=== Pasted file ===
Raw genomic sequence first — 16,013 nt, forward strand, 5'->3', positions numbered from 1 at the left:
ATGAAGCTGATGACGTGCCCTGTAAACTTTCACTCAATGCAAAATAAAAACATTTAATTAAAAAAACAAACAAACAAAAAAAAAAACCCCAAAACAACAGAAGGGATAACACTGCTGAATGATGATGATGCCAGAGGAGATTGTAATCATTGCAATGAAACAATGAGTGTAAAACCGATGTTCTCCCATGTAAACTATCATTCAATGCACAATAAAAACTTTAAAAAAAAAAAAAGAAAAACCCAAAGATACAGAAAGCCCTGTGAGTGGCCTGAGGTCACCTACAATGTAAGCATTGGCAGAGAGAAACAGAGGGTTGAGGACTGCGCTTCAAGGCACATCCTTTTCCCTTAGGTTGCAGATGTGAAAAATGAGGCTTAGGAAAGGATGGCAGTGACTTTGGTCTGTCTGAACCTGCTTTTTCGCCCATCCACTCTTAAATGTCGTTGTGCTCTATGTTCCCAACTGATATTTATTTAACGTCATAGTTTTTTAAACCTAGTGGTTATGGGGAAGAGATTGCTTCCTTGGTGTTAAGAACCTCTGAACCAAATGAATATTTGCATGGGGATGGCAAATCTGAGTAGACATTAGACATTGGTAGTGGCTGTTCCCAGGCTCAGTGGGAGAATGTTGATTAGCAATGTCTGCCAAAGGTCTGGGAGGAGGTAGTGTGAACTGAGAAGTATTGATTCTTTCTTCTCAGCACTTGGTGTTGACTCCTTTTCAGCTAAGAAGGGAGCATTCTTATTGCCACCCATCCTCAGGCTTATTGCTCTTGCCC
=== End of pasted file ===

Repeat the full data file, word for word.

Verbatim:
Raw genomic sequence first — 16,013 nt, forward strand, 5'->3', positions numbered from 1 at the left:
ATGAAGCTGATGACGTGCCCTGTAAACTTTCACTCAATGCAAAATAAAAACATTTAATTAAAAAAACAAACAAACAAAAAAAAAAACCCCAAAACAACAGAAGGGATAACACTGCTGAATGATGATGATGCCAGAGGAGATTGTAATCATTGCAATGAAACAATGAGTGTAAAACCGATGTTCTCCCATGTAAACTATCATTCAATGCACAATAAAAACTTTAAAAAAAAAAAAAGAAAAACCCAAAGATACAGAAAGCCCTGTGAGTGGCCTGAGGTCACCTACAATGTAAGCATTGGCAGAGAGAAACAGAGGGTTGAGGACTGCGCTTCAAGGCACATCCTTTTCCCTTAGGTTGCAGATGTGAAAAATGAGGCTTAGGAAAGGATGGCAGTGACTTTGGTCTGTCTGAACCTGCTTTTTCGCCCATCCACTCTTAAATGTCGTTGTGCTCTATGTTCCCAACTGATATTTATTTAACGTCATAGTTTTTTAAACCTAGTGGTTATGGGGAAGAGATTGCTTCCTTGGTGTTAAGAACCTCTGAACCAAATGAATATTTGCATGGGGATGGCAAATCTGAGTAGACATTAGACATTGGTAGTGGCTGTTCCCAGGCTCAGTGGGAGAATGTTGATTAGCAATGTCTGCCAAAGGTCTGGGAGGAGGTAGTGTGAACTGAGAAGTATTGATTCTTTCTTCTCAGCACTTGGTGTTGACTCCTTTTCAGCTAAGAAGGGAGCATTCTTATTGCCACCCATCCTCAGGCTTATTGCTCTTGCCC